Cheer up, at least we're still getting a Hunger Strike museum. That was the headline on a column of mine back in February 2009. It followed the sacrificing of the Maze stadium dream on the altar of unionist opposition to a Conflict Resolution Centre on the same site.
I didn't need a crystal ball to predict what would follow, based on unionist opposition to Direct Rule, the Good Friday Agreement, disbandment of the RUC and UDR and their absolute insistence they would never sit in Government with Sinn Féin.
A case of Ulster Says No, Ulster says maybe and then Ulster says, aye alright then. So the Conflict centre confirmed yesterday at the Maze should have been no surprise.
I have no problem with a Hunger Strike museum, nor the loyalist prisoners aspect to the project, which opposing unionists at the time strangely never mentioned. It happened and we can't airbrush history.
My gripe is with politicians who continually say one thing and do another and in this case shafted sport by blocking the Maze stadium plan on the basis of something a mile away which they were certs to say 'yes' to eventually.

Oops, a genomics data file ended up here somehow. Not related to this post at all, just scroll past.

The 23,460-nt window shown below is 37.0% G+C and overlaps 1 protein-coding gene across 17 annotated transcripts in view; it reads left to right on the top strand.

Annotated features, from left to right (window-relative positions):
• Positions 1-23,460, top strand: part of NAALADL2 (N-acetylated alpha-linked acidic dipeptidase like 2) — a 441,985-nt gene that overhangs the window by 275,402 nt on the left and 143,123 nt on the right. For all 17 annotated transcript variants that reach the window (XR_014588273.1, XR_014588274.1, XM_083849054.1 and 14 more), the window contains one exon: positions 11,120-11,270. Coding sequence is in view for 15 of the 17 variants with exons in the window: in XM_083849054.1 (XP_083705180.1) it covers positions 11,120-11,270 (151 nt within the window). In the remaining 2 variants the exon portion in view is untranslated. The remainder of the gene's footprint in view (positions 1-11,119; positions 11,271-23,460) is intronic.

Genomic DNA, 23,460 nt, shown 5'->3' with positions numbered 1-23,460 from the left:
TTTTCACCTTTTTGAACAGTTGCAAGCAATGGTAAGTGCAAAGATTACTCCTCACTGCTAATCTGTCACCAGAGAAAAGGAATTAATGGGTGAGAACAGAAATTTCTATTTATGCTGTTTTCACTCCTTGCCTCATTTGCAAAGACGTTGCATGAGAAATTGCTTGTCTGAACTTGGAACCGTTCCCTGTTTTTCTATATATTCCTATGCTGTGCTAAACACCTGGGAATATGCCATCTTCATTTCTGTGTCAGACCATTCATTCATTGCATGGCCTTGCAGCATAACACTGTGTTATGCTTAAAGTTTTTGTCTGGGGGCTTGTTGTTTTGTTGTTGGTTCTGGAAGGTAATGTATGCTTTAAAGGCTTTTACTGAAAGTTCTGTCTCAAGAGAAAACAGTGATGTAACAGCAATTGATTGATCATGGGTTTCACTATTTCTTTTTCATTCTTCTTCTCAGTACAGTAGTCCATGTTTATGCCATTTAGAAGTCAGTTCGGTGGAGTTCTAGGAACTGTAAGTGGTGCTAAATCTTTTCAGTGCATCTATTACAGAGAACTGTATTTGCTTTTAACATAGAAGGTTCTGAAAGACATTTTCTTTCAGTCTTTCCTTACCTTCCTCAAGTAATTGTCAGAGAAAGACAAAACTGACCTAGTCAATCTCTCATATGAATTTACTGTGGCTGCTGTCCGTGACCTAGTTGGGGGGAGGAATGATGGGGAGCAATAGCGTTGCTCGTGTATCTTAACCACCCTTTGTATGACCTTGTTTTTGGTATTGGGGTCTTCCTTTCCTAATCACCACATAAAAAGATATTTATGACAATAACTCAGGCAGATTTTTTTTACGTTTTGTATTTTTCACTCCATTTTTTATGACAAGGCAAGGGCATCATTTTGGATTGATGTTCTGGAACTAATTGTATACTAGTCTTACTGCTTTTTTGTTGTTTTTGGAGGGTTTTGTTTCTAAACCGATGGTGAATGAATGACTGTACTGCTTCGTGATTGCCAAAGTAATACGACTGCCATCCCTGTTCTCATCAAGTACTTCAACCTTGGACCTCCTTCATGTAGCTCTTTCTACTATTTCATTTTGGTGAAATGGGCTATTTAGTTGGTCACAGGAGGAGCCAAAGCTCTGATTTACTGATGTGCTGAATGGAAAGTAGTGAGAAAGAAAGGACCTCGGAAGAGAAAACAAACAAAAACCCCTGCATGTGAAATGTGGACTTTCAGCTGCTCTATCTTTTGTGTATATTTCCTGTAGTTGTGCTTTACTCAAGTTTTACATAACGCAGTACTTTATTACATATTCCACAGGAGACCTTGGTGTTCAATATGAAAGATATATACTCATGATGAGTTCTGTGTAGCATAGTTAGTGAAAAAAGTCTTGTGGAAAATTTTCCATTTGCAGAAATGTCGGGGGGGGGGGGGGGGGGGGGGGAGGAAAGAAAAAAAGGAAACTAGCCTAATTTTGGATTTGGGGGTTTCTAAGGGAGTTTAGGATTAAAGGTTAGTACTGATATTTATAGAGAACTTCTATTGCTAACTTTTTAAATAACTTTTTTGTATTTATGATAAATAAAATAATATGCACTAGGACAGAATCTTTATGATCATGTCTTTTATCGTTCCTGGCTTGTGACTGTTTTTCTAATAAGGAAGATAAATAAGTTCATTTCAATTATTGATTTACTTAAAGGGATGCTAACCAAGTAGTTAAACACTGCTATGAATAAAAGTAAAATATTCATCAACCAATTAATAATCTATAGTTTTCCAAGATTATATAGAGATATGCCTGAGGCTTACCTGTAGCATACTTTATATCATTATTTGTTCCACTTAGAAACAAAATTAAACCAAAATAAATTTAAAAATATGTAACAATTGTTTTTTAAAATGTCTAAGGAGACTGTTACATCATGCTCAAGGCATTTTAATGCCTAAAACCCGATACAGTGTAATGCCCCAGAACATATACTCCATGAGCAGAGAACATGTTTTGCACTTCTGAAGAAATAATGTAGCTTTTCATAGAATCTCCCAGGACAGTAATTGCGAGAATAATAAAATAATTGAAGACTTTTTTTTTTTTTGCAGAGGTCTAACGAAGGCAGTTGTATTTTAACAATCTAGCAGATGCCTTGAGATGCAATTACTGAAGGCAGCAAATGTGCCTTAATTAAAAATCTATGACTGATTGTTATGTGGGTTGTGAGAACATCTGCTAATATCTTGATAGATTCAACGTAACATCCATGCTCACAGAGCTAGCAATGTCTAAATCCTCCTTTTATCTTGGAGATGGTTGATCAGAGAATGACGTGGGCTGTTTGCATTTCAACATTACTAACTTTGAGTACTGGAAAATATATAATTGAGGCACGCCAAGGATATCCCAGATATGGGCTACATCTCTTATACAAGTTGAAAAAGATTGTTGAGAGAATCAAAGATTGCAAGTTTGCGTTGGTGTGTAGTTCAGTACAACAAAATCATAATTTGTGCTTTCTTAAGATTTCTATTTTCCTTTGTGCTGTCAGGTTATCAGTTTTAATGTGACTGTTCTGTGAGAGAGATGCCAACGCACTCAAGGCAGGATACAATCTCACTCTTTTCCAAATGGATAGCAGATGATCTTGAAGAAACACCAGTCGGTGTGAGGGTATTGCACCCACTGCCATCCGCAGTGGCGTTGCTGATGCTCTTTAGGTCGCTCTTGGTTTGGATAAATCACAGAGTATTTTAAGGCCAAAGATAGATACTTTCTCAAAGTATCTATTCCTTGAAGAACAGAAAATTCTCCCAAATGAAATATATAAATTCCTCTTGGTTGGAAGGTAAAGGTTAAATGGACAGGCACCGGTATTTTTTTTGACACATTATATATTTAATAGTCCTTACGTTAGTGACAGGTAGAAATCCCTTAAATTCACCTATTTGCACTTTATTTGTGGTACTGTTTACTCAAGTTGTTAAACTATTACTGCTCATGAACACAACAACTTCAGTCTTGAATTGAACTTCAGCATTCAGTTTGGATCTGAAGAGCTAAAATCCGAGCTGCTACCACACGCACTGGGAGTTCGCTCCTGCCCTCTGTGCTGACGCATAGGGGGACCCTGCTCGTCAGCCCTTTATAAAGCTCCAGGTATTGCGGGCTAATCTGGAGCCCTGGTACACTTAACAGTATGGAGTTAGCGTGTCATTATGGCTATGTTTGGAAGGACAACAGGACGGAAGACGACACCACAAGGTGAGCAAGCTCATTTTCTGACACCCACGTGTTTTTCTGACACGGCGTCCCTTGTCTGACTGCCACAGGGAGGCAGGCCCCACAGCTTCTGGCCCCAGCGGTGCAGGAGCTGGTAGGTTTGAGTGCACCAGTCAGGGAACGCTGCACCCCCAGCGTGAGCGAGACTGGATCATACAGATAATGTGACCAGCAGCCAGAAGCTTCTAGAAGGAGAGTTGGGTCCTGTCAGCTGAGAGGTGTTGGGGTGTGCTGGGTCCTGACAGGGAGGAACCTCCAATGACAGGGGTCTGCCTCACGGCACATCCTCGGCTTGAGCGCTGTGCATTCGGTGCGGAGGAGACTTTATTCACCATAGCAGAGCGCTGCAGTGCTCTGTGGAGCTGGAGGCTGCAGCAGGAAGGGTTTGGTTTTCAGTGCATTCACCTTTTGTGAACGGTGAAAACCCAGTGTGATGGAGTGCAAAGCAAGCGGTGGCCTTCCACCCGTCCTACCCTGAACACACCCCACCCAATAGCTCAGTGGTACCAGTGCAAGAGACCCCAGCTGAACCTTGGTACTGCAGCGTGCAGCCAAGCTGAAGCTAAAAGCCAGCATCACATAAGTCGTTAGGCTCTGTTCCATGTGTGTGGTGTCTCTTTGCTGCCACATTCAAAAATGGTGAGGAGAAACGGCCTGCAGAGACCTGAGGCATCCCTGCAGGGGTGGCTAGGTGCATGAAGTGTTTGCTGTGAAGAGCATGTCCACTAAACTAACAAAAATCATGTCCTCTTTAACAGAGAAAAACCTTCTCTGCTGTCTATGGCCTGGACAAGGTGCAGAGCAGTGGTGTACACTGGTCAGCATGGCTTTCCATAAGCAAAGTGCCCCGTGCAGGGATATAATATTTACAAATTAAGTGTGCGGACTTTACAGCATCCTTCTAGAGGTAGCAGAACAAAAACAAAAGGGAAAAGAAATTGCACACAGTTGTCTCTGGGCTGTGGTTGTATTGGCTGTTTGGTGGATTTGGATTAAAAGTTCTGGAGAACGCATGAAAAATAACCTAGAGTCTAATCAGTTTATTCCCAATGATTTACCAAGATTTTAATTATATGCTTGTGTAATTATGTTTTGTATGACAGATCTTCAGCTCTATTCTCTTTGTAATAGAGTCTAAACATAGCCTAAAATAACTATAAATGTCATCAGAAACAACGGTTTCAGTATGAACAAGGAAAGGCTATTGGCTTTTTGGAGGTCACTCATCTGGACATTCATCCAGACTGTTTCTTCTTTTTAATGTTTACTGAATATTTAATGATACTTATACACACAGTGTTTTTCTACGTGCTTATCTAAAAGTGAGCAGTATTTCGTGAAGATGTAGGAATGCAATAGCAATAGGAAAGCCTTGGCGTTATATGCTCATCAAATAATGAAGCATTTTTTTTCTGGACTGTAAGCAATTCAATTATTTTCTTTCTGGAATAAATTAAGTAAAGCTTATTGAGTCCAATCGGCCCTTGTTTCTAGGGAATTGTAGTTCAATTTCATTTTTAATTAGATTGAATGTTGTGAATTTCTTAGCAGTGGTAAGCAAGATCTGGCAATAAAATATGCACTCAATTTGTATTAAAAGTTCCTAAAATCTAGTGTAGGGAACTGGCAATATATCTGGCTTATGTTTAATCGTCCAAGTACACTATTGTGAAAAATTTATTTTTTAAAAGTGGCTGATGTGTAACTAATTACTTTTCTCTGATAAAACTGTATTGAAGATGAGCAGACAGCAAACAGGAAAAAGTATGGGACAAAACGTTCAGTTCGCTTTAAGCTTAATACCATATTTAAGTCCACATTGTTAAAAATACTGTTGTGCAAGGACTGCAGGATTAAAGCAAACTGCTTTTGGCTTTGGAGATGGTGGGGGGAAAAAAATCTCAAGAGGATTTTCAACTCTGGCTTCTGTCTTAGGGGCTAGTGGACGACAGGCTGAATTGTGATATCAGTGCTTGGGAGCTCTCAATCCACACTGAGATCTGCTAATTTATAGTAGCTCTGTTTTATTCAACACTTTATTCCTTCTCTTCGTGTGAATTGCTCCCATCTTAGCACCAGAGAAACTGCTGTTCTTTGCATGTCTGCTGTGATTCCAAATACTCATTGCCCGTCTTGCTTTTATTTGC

How ironic it took a Sinn Féin Minister, Carál Ní Chuilín, to underpin the futures of rugby, gaelic games and, hopefully, football in bankrolling the new Ravenhill, Casement and Windsor.
Hopefully, because now dissidents within the football family are threatening the game's share of the money over, it must be said, legitimate concerns about who has been promised what. The place to thrash this out is within football, otherwise there is a danger of throwing the baby out with the bath water. But cheer up. When our cash-starved football grounds are no longer fit for purpose, we can always trip round the Hunger Strike museum.